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ChapterHeidegger's Confessions 3. The Remains of Christian Theology
Although Martin Heidegger is nearly as notorious as Friedrich Nietzsche for embracing the death of God, the philosopher himself acknowledged that Christianity accompanied him at every stage of his career. In Heidegger's Confessions, Ryan Coyne isolates a crucially important player in this story: Saint Augustine. Uncovering the significance of Saint Augustine in Heidegger’s philosophy, he details the complex and conflicted ways in which Heidegger paradoxically sought to define himself against the Christian tradition while at the same time making use of its resources.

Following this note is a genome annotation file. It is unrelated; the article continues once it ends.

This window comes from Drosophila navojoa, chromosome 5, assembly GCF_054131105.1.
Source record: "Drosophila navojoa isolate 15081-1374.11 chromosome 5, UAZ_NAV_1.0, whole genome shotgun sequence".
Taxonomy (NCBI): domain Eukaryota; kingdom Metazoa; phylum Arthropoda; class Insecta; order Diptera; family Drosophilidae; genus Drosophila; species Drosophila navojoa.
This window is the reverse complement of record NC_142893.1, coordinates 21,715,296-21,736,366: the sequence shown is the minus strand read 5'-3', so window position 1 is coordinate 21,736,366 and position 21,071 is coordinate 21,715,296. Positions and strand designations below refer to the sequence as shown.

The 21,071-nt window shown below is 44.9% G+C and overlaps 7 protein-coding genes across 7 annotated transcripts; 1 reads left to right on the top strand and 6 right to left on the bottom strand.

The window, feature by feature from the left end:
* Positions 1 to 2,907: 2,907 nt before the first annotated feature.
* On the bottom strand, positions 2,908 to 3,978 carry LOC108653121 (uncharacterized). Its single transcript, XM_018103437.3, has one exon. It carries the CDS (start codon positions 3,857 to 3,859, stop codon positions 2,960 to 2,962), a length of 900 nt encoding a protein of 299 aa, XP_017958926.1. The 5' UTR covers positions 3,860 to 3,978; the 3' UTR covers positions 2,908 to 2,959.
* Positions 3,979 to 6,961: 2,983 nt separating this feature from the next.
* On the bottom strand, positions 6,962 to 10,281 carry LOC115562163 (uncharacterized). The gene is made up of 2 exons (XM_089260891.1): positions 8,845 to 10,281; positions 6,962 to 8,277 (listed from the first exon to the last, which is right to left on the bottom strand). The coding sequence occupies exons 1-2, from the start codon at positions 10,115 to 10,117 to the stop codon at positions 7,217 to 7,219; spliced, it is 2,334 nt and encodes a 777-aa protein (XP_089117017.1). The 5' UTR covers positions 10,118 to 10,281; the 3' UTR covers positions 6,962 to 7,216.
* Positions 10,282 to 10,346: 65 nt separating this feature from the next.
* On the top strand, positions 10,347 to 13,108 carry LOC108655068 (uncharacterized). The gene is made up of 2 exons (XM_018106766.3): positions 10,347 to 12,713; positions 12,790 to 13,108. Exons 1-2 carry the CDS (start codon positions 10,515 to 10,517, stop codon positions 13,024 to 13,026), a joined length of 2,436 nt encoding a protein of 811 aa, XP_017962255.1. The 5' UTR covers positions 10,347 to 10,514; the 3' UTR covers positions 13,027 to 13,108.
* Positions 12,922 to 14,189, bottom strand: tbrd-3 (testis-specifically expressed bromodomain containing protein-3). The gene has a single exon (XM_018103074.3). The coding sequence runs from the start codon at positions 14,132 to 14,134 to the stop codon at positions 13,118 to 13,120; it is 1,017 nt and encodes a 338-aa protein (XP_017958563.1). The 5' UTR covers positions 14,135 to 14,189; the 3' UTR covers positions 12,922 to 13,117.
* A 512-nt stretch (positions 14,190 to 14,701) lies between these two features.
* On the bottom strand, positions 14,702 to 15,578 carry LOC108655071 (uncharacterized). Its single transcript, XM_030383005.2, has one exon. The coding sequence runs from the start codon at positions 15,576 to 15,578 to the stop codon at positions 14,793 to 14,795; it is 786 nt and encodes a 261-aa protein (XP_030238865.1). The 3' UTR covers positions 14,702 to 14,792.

Coyne first examines the role of Augustine in Heidegger’s early period and the development of his magnum opus, Being and Time. He then goes on to show that Heidegger owed an abiding debt to Augustine even following his own rise as a secular philosopher, tracing his early encounters with theological texts through to his late thoughts and writings. Bringing a fresh and unexpected perspective to bear on Heidegger’s profoundly influential critique of modern metaphysics, Coyne traces a larger lineage between religious and theological discourse and continental philosophy.